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When the U.S. Forest Service released its draft decision, late last winter, on the expansion plans for Eldora Mountain Resort, it looked like the proprietors would get literally everything they asked for.
Despite strong opposition from a number of groups, including Boulder County and area homeowners, the Forest Service seemed poised to grant Eldora’s operators the right not only to construct new runs and lifts, but also to expand their boundary area—to the south and east across existing backcountry trails at Jenny Creek and, more contentiously, to the north down to almost the banks of Middle Boulder Creek and the small town of Eldora.
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But a few weeks ago, the Forest Service abruptly and unexpectedly reversed itself. The final decision, released October 1, allows Eldora to pursue all proposed improvements inside the area, while the boundary expansion was deferred indefinitely.
“I went back and looked at the records, the public comments, and the results of the objection resolution meeting,” Forest Supervisor Ron Archuleta told 5280 of the process that led to his decision. “And I did talk with the stakeholders after the draft decision went out to understand their positions. Based on all that, I felt there was opportunity for some additional discussion about expanding outside the current use boundary.”
It’s safe to say that the news caught almost everyone by surprise. “Throughout this process, the potential decision was getting worse with each step, so we did not expect this outcome,” says Dave Hallock, coordinator of the Middle Boulder Creek Coalition (MBCC), a collection of concerned groups opposed to the expansion, including the Sierra Club and area homeowners.
For its part, representatives of the ski area sent out a release that made its disappointment clear. “This decision is very different from the Draft Record of Decision issued earlier this spring, and we are very perplexed by it,” wrote Jim Spenst, Eldora’s planning director and former general manager.
Despite the about-face, for now, the expansion decision is only deferred, not denied. “I recognize that the proposed projects associated with the boundary expansion are contentious,” Archuleta wrote in his decision. “By deferring the decision…I have not foreclosed the possibility of approving these projects in the future.”
Archuleta called for the ski area to work “collaboratively” with “interested parties” to arrive at a solution. What he didn’t do was spell out what that process should look like or who should lead it. “There’s no specific process or timeline,” he says. “I don’t really have a vision for what it looks like.”
His idea, essentially, is for the ski area and concerned objectors to come together and hammer out some kind of mutually agreeable solution. While this may seem idealistic, both sides have an incentive to do just that. If Eldora chooses not to engage with other interested parties, then the current decision will simply stand, Archuleta says. But the objectors can’t stalemate the expansion indefinitely, either. “Because I deferred the decision, the forest supervisor could come back and make a decision to allow the expansion based on the original draft and environmental impact statement,” Archuleta says.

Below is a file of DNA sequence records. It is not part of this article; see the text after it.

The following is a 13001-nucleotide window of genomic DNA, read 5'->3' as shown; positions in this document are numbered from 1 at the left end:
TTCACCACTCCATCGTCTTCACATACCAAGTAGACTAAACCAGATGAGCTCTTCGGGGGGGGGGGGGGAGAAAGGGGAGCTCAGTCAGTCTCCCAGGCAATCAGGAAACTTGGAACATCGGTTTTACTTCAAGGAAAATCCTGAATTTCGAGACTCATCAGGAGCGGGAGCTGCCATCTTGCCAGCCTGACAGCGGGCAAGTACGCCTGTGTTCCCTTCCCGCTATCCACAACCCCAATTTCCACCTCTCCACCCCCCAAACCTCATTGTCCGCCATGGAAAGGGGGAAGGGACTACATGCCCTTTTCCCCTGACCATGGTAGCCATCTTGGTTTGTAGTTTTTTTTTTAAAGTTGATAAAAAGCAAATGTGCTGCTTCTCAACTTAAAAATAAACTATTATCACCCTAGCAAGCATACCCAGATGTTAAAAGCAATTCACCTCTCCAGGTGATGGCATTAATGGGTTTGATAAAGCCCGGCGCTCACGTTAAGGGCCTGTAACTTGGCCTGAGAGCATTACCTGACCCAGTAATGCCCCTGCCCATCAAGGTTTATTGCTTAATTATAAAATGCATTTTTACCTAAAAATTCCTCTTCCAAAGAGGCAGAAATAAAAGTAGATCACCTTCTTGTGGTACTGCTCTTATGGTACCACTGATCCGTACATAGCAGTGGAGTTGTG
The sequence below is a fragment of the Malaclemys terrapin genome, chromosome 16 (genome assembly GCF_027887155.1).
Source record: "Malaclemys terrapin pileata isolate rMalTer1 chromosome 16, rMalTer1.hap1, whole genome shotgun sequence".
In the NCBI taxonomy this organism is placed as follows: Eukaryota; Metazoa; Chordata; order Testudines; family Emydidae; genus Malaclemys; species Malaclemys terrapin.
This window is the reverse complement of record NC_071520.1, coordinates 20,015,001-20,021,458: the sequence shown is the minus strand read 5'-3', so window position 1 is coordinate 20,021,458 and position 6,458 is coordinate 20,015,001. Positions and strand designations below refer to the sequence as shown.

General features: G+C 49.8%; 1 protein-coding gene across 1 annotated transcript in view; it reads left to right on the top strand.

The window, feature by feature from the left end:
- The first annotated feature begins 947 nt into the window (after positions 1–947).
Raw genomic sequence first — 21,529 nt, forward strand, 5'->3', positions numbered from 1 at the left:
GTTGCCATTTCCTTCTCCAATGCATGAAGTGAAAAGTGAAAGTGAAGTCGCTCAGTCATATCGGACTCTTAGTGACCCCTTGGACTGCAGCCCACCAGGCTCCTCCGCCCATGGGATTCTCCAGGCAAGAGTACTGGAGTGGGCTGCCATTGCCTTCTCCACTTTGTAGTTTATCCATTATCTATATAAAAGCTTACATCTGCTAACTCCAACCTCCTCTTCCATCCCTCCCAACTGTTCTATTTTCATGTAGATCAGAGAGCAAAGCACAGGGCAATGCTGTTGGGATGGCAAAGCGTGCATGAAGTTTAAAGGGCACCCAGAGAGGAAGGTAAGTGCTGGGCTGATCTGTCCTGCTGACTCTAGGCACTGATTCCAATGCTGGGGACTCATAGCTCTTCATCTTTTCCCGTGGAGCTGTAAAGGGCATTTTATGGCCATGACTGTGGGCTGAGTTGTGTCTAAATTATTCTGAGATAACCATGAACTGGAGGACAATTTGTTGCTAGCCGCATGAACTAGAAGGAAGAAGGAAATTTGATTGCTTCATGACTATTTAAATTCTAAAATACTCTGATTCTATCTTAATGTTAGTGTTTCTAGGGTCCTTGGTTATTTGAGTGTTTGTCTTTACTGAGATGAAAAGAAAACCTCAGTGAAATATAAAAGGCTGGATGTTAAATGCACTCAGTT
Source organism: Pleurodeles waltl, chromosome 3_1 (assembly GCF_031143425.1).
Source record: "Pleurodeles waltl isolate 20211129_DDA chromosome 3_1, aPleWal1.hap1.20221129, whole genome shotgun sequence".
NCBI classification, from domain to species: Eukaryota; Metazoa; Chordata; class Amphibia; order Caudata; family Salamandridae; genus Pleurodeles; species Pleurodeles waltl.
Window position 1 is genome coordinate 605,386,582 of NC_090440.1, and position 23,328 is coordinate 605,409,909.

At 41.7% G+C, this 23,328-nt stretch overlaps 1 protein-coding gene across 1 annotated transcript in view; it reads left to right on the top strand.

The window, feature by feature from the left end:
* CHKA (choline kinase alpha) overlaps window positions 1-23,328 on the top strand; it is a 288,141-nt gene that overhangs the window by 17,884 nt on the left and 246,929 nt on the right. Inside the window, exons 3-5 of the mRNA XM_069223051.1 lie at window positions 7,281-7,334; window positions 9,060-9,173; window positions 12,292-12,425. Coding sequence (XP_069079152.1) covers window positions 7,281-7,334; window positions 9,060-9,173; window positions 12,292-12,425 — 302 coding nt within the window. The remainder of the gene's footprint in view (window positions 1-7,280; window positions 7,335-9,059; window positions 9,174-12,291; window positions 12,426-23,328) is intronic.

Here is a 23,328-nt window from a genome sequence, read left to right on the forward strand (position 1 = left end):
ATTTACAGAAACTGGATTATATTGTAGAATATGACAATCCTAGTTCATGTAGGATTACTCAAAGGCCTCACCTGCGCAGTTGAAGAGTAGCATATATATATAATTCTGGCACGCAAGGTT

Still, compromise may be elusive. Hallock notes that the current decision, which allows the ski area to make improvements in the existing use boundary, was one of the options his group had presented to the Forest Service. In their opinion, the Middle Boulder Creek expansion is a bright red line. A key issue is the decision’s removal of language Hallock and others fought to insert in the land-use agreement the last time the ski area expanded, in the mid-90s, which limited its operations to its then-boundary.
To add the issue’s complexity, there’s distrust among the communities surrounding Eldora about the ski area’s willingness to work with its neighbors. “The ski area decades ago was very open to Eldora town folks,” says local homeowner and MBCC member Dr. Payson Sheets, but the attitude “has been the opposite in the past few years.”
Sheets says the coalition “would be glad to talk with them if they are serious about open dialogue.” Hallock and Sheets both know that the reprieve is temporary, and a decision to grant an expansion could come at any moment.
Whether the two sides can reach a resolution that allows the ski area’s to improve its facilities, and in turn attract skiers and snowboarders, while also protecting the sensitive watershed and wildlife corridor below remains to be seen.
“This gives the sides a chance to see if they can align,” says Archuleta. “That’s what I’m hoping will happen.”